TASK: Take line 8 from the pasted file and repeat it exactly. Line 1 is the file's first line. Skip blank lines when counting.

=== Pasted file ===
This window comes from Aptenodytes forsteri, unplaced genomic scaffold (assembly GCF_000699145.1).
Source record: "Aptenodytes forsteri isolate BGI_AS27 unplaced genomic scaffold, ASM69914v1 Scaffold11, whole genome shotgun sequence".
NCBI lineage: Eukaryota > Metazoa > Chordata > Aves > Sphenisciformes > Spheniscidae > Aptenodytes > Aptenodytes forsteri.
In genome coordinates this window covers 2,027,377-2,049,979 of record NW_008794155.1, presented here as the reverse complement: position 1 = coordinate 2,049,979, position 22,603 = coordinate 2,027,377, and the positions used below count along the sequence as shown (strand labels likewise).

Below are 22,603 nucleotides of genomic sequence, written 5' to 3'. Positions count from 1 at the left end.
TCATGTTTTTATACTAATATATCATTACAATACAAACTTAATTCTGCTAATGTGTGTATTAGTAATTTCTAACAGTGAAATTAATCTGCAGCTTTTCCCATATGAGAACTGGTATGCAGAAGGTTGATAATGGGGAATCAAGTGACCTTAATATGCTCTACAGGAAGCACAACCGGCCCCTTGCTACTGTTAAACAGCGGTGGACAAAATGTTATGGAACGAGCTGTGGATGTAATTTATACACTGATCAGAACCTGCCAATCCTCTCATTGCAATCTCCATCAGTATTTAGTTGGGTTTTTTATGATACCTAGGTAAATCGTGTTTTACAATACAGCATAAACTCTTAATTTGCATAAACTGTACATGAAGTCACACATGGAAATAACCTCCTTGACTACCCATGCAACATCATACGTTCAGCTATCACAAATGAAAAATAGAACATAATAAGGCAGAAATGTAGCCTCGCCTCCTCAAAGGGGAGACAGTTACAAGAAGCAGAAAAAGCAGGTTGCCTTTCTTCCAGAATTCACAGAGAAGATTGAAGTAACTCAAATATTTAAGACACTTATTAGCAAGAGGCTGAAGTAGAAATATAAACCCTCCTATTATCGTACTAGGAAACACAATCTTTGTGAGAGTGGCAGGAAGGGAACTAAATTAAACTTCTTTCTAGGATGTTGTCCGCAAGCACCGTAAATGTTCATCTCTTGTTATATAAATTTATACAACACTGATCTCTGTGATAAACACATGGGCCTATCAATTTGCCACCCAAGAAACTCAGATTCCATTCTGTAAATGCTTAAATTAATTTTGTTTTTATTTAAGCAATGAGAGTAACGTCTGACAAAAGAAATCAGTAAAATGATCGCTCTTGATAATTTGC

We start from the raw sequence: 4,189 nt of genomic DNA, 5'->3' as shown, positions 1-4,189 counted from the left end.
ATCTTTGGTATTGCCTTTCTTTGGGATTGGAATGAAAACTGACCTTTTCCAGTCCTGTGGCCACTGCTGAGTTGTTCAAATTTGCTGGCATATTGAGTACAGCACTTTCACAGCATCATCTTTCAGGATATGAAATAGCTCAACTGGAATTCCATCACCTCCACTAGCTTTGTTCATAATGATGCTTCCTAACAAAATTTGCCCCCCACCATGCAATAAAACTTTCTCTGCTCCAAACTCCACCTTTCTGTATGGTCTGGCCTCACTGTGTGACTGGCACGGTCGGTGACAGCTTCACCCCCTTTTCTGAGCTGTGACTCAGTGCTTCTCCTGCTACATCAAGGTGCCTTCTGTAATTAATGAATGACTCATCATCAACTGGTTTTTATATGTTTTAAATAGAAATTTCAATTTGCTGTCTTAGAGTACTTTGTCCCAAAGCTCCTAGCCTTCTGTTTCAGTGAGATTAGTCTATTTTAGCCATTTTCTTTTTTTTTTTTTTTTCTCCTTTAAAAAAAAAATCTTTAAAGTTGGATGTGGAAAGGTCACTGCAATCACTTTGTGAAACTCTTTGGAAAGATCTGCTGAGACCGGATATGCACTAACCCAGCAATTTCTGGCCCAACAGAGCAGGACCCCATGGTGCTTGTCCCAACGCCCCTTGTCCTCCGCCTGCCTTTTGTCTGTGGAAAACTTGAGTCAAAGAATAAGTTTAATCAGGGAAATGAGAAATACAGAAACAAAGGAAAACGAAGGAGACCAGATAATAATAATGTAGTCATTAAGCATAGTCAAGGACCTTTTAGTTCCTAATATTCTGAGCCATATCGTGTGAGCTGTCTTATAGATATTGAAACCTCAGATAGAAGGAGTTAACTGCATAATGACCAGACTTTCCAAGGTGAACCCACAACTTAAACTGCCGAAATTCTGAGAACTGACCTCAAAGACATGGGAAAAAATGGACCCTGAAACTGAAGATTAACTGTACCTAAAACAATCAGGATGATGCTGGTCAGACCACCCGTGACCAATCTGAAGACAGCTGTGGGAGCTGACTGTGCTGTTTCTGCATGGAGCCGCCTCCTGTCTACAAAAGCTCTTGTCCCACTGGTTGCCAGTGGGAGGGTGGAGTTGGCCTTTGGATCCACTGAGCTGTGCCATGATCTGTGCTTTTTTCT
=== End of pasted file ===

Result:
ATCTTTGGTATTGCCTTTCTTTGGGATTGGAATGAAAACTGACCTTTTCCAGTCCTGTGGCCACTGCTGAGTTGTTCAAATTTGCTGGCATATTGAGTACAGCACTTTCACAGCATCATCTTTCAGGATATGAAATAGCTCAACTGGAATTCCATCACCTCCACTAGCTTTGTTCATAATGATGCTTCCTAACAAAATTTGCCCCCCACCATGCAATAAAACTTTCTCTGCTCCAAACTCCACCTTTCTGTATGGTCTGGCCTCACTGTGTGACTGGCACGGTCGGTGACAGCTTCACCCCCTTTTCTGAGCTGTGACTCAGTGCTTCTCCTGCTACATCAAGGTGCCTTCTGTAATTAATGAATGACTCATCATCAACTGGTTTTTATATGTTTTAAATAGAAATTTCAATTTGCTGTCTTAGAGTACTTTGTCCCAAAGCTCCTAGCCTTCTGTTTCAGTGAGATTAGTCTATTTTAGCCATTTTCTTTTTTTTTTTTTTTTCTCCTTTAAAAAAAAAATCTTTAAAGTTGGATGTGGAAAGGTCACTGCAATCACTTTGTGAAACTCTTTGGAAAGATCTGCTGAGACCGGATATGCACTAACCCAGCAATTTCTGGCCCAACAGAGCAGGACCCCATGGTGCTTGTCCCAACGCCCCTTGTCCTCCGCCTGCCTTTTGTCTGTGGAAAACTTGAGTCAAAGAATAAGTTTAATCAGGGAAATGAGAAATACAGAAACAAAGGAAAACGAAGGAGACCAGATAATAATAATGTAGTCATTAAGCATAGTCAAGGACCTTTTAGTTCCTAATATTCTGAGCCATATCGTGTGAGCTGTCTTATAGATATTGAAACCTCAGATAGAAGGAGTTAACTGCATAATGACCAGACTTTCCAAGGTGAACCCACAACTTAAACTGCCGAAATTCTGAGAACTGACCTCAAAGACATGGGAAAAAATGGACCCTGAAACTGAAGATTAACTGTACCTAAAACAATCAGGATGATGCTGGTCAGACCACCCGTGACCAATCTGAAGACAGCTGTGGGAGCTGACTGTGCTGTTTCTGCATGGAGCCGCCTCCTGTCTACAAAAGCTCTTGTCCCACTGGTTGCCAGTGGGAGGGTGGAGTTGGCCTTTGGATCCACTGAGCTGTGCCATGATCTGTGCTTTTTTCT